Consumers have an ever-increasing array of tools that let them opt out of receiving marketing messages. For a company such as Valassis, the key is to stay ahead of the technology and create imaginative and productive solutions for its customers.

Valassis serves manufacturers of consumer packaged goods, retailers and tech companies, offering a portfolio of newspaper-based, direct mail, direct-to-door and Internet promotion products. It can reach as many as 69 million households in a single day with messages from its clients, which include 80 of the top 100 advertisers in the country.

To do that effectively, new ideas are essential. Some will work, others will flop. A willingness to try things that have not been done before allows a large, established company such as Valassis, which posted rev enue of more than $1 billion in 2004, to retain the energy and flexibility of a smaller, more entrepreneurial one.

And this ability has helped it become and remain an acknowledged leader in its field.

“Our industry is constantly changing,” Schultz says, “and we have to change with it. In 1998, we had 1,500 employees. Today, we have 4,000, and more than half of them are involved with products and services we didn’t even offer back then, including database marketing and performance analysis.”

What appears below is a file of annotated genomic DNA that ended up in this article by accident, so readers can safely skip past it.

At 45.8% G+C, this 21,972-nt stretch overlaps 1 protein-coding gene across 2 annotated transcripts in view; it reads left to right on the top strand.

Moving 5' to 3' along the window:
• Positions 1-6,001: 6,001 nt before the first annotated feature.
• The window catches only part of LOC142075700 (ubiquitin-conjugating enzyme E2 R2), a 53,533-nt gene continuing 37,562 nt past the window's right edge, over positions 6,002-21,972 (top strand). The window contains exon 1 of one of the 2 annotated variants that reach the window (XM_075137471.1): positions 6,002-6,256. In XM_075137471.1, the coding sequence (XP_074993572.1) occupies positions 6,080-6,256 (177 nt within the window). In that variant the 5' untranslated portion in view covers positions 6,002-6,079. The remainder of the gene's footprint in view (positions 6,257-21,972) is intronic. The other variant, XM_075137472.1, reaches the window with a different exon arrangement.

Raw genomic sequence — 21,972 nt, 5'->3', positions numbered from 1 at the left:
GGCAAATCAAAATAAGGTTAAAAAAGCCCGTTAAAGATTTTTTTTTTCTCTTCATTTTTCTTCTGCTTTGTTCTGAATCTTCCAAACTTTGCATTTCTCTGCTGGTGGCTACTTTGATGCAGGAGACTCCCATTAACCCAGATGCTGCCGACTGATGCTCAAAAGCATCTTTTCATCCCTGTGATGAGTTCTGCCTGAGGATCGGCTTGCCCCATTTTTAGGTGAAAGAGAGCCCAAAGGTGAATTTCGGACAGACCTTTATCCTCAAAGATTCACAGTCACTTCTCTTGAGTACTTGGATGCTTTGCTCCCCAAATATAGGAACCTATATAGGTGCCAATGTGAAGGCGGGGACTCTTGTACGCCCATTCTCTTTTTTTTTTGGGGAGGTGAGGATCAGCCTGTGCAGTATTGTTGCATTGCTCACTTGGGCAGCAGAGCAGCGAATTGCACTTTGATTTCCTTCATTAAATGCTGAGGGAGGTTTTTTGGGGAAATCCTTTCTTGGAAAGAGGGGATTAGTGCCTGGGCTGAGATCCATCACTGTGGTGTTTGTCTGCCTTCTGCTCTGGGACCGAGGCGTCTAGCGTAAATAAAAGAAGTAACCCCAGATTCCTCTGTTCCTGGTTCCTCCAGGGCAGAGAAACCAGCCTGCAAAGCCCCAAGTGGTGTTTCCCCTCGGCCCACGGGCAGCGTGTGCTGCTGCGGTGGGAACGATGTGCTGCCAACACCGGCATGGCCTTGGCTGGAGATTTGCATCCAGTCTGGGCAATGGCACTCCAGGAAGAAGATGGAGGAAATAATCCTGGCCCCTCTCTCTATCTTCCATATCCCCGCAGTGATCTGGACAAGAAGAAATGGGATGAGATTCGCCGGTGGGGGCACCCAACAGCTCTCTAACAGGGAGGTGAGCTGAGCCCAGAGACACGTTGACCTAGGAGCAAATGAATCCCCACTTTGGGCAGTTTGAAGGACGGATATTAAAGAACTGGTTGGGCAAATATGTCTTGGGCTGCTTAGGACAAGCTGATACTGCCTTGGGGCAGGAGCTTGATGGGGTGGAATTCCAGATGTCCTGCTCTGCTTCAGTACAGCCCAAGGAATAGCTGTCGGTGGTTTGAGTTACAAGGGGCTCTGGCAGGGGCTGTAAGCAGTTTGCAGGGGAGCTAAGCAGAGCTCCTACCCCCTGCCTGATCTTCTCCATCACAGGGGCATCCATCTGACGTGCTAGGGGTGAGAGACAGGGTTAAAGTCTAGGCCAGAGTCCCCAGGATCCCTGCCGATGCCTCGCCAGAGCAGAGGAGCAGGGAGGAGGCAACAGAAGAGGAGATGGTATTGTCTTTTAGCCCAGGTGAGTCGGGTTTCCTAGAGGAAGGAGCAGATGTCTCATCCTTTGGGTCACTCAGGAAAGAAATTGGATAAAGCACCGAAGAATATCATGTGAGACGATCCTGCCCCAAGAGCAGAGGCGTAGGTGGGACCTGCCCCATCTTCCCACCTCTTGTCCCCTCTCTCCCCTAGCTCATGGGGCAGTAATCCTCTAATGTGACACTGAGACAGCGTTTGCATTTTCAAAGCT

As a result of the expanded products and service, revenue is up.

“Our fourth quarter earnings reflected 27 percent revenue growth,” Schultz says. “That’s the largest increase in our 13-year history as a publicly held company. I believe it’s a result of our willingness to take risks. You can’t create anything exceptional without it.

“From that perspective, wrong decisions become learning experiences. That was a lesson life taught me when I was 9.”

Laughing at the memory, the 46-year-old Schultz recounts a visit to a carnival. His mother gave him $10 to spend, and he got suckered into blowing it all on a game of chance. Every time he failed to knock over some metal milk cans and win a stuffed animal, the carney convinced him to keeping trying.

“I thought she’d be mad when I told her what happened. Instead my mom gave me another $10, and a piece of advice — don’t make the same mistake again. You can be sure I made that money last all day.”